A DSA key pair has 5 distinct components: P, Q, G, public key part, private key part. Digging into the source of OpenSSL (used by OpenSSH for this) crypto/dsa/dsa_asn1.c:

ASN1_SEQUENCE_cb(DSAPrivateKey, dsa_cb) = {
    ASN1_SIMPLE(DSA, version, LONG),
    ASN1_SIMPLE(DSA, p, BIGNUM),
    ASN1_SIMPLE(DSA, q, BIGNUM),
    ASN1_SIMPLE(DSA, g, BIGNUM),
    ASN1_SIMPLE(DSA, pub_key, BIGNUM),
    ASN1_SIMPLE(DSA, priv_key, BIGNUM)
} ASN1_SEQUENCE_END_cb(DSA, DSAPrivateKey)

Which corresponds with what you'll see with openssl asn1parse -in id_dsa (though note if you use openssl dsa -in id_dsa -noout -text the version field is omitted, and the order is changed to priv, pub, P, Q, G).

Taking a look at the parsed ASN.1 output:

0:d=0  hl=4 l= 830 cons: SEQUENCE          
4:d=1  hl=2 l=   1 prim: INTEGER           :00
7:d=1  hl=4 l= 257 prim: INTEGER           :DFA34F1D[...]

In the DER form of ASN.1 each item of data is a (type tag,length,data) triple. In the above asn1parse output the leading columns indicate the offset, d= depth, hl=header length (size of type tag and length fields), and l= data length. (In non-DER forms it can be a little more complicated, but we don't need to worry about that here.)

If we unwrap the base64 we can see the DER binary format:

$ openssl dsa -in id_dsa -outform DER | hexdump -C | head -1

00000000  30 82 03 3e 02 01 00 02  82 01 01 00 df a3 4f 1d  |0..>........ߣO.|
                                            ^^ ^^ ^^ ^^ ^^ 

You can expect the leading bytes to be reasonably static (SEQUENCE "container" + version=0), though the sequence size will be dependent on the DSA key size. The DSA "P" (^^) is the long prime (1024, 2048 or 3072 bits) is next, so for a given fixed key size its header of 4 bytes will also be reasonably static. This gives a total of 11 reasonably static bytes for a defined key size (technically sizes, e.g. 2048,256 for p,q). A complication here is minor variations in the size of encoded integers: an extra 0-byte padding will be added to ensure positive integers (leading bit must be 0).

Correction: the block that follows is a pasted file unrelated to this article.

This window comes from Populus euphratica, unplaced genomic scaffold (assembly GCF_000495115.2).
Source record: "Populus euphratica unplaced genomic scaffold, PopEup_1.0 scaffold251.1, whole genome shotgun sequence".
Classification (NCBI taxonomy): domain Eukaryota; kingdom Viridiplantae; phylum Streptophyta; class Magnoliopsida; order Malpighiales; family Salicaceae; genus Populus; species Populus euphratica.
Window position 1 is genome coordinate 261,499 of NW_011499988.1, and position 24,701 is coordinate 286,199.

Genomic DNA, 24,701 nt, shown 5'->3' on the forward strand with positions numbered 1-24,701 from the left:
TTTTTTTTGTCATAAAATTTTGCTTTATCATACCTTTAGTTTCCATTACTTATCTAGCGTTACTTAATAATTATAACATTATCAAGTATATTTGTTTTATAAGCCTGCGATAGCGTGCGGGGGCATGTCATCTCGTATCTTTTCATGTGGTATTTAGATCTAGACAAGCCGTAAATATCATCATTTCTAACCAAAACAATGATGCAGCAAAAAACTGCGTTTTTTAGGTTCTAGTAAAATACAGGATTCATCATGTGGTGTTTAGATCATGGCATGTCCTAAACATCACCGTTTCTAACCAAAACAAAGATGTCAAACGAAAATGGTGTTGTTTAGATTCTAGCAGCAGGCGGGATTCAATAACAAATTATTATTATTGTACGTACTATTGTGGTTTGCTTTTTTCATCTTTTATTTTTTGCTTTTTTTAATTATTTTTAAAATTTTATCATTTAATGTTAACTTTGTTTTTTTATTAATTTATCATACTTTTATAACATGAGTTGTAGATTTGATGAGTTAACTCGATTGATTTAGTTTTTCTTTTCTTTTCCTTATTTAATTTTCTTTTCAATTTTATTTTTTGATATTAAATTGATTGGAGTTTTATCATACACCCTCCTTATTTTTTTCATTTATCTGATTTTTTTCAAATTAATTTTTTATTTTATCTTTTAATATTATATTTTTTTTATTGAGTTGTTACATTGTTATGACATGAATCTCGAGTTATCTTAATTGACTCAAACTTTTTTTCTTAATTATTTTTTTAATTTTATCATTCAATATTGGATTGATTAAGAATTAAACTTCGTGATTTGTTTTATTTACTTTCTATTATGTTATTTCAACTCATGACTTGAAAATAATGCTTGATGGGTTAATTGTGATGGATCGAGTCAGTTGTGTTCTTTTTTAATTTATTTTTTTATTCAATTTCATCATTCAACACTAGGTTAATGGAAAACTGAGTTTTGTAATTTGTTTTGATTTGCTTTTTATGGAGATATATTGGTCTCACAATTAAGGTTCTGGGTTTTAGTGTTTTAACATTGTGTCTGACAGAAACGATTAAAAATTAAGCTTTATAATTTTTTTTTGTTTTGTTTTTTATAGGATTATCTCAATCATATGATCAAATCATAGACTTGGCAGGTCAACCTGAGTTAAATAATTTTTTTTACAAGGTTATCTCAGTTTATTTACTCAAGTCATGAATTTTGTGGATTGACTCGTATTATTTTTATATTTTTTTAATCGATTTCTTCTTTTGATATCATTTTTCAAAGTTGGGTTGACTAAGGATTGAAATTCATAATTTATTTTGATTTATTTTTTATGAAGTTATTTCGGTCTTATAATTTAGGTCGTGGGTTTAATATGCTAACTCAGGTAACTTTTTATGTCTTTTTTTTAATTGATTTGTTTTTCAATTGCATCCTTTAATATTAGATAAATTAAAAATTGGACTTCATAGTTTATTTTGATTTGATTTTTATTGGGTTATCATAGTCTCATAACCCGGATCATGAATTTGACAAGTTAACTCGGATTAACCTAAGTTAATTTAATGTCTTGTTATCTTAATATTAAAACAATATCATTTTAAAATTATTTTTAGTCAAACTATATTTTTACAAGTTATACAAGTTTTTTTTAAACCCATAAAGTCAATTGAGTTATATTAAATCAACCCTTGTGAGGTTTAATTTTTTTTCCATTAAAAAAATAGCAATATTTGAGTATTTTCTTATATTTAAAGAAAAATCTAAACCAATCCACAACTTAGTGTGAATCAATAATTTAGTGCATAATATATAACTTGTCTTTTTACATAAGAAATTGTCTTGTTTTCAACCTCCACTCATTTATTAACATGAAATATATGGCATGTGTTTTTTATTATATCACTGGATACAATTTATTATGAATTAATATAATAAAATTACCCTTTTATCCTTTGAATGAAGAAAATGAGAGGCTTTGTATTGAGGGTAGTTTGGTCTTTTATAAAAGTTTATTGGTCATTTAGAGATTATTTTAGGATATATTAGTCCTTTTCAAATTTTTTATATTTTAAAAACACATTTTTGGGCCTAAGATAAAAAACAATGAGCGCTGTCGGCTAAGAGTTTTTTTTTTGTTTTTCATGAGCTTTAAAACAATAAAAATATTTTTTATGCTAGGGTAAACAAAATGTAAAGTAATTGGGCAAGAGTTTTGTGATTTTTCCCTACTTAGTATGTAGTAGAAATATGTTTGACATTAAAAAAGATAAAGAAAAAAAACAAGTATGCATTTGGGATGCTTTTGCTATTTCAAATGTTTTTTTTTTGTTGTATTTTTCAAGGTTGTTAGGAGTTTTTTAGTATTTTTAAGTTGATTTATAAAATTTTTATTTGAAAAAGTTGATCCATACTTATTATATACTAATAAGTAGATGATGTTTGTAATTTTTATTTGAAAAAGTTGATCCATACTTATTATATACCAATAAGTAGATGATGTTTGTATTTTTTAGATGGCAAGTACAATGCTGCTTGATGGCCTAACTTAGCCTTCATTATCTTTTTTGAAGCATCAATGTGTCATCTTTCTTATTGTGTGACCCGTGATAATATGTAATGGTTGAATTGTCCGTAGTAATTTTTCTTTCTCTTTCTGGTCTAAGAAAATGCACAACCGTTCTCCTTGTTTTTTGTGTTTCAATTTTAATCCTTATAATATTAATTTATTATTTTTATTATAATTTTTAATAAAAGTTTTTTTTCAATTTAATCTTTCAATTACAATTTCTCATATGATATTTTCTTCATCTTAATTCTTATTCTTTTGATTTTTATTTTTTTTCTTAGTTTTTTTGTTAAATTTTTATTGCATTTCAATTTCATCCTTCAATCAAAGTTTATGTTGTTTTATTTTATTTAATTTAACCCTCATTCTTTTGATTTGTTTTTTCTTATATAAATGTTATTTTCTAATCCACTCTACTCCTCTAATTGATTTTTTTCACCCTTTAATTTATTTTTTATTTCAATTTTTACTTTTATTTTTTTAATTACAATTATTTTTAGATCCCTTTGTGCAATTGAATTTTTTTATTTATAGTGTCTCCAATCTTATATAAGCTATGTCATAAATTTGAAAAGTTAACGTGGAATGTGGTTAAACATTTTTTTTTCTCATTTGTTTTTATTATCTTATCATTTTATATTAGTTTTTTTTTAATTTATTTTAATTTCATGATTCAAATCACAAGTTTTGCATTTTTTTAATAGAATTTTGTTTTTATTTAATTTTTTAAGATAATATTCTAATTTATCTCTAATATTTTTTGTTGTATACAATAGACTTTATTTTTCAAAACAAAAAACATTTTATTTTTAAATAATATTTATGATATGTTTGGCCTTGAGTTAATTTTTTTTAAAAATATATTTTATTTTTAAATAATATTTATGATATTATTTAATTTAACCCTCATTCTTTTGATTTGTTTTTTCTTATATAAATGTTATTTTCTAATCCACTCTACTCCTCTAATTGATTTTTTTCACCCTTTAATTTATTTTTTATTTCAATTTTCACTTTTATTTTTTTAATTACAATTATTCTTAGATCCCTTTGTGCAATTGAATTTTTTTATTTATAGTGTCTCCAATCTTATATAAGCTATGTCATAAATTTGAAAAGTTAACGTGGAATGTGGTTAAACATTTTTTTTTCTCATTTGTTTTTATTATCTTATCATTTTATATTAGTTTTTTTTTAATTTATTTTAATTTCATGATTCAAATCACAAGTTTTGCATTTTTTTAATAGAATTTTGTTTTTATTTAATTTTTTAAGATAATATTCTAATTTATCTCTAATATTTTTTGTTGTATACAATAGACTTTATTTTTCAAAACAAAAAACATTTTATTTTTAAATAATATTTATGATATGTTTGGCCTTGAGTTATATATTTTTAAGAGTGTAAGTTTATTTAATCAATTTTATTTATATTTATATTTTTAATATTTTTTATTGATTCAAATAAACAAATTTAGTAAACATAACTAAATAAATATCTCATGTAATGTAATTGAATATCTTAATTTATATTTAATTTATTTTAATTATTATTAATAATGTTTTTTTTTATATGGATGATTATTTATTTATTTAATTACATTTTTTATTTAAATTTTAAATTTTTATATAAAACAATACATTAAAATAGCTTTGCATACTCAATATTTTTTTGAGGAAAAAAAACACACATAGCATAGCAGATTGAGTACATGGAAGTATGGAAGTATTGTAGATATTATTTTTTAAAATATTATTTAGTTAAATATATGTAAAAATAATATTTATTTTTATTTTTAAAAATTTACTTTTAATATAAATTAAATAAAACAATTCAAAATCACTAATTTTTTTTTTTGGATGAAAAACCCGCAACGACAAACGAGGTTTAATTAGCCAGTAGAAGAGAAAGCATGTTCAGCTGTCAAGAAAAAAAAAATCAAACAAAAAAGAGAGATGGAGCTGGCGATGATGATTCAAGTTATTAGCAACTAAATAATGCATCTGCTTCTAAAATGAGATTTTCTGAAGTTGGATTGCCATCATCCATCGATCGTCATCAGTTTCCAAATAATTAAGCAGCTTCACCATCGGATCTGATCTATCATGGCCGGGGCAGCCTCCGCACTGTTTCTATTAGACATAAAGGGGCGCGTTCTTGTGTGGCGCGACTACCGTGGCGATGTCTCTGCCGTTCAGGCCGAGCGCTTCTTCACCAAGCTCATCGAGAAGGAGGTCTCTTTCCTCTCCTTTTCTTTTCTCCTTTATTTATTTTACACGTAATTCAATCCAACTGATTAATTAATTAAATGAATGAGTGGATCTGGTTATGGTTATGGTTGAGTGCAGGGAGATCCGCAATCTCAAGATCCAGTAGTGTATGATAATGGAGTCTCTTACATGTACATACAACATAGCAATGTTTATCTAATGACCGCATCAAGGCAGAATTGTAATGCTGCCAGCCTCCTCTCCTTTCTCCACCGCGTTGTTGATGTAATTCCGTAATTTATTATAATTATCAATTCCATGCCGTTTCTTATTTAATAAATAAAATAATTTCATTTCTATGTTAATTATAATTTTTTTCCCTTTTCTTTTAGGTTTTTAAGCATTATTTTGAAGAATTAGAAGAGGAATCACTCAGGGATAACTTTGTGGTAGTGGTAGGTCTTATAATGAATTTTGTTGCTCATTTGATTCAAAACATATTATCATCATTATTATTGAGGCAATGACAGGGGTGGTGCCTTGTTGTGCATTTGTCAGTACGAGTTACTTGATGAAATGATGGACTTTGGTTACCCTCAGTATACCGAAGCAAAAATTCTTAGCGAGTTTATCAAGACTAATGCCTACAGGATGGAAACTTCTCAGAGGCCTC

You analysed the base64 encoded data, those 11 reasonably static bytes become encoded in the leading 15 characters of base64 output (11*8/6 =14.66) with two bits of the random P also found in the 15th character (given the padding condition, those two bits will be zero about 75% of the time anyway). I believe this agrees with your data.

Note the minor increase in variation around the 5th/6th base64 encoded character: this corresponds with the low-octet of the total structure size (4th DER byte), the size has minor variations for fixed key sizes due to the 50% chance of leading 0-padding on each of the 5 encoded DSA integers.

An alternate format for keys is PKCS#8, this omits the public key part, but it adds the dsaEncryption OID so at least the structure is a little less enigmatic:

$ openssl pkcs8 -in id_dsa -topk8 -nocrypt | openssl asn1parse
    0:d=0  hl=4 l= 589 cons: SEQUENCE          
    4:d=1  hl=2 l=   1 prim: INTEGER           :00
    7:d=1  hl=4 l= 558 cons: SEQUENCE          
   11:d=2  hl=2 l=   7 prim: OBJECT            :dsaEncryption
   20:d=2  hl=4 l= 545 cons: SEQUENCE          
   24:d=3  hl=4 l= 257 prim: INTEGER           :DFA34F[...]
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Your DSA key is stored as a DER-encoded data structure which is in turn base64-encoded. The first 16 bytes are basically the encoding of a description of what's in the file; the rest of the file is the key itself.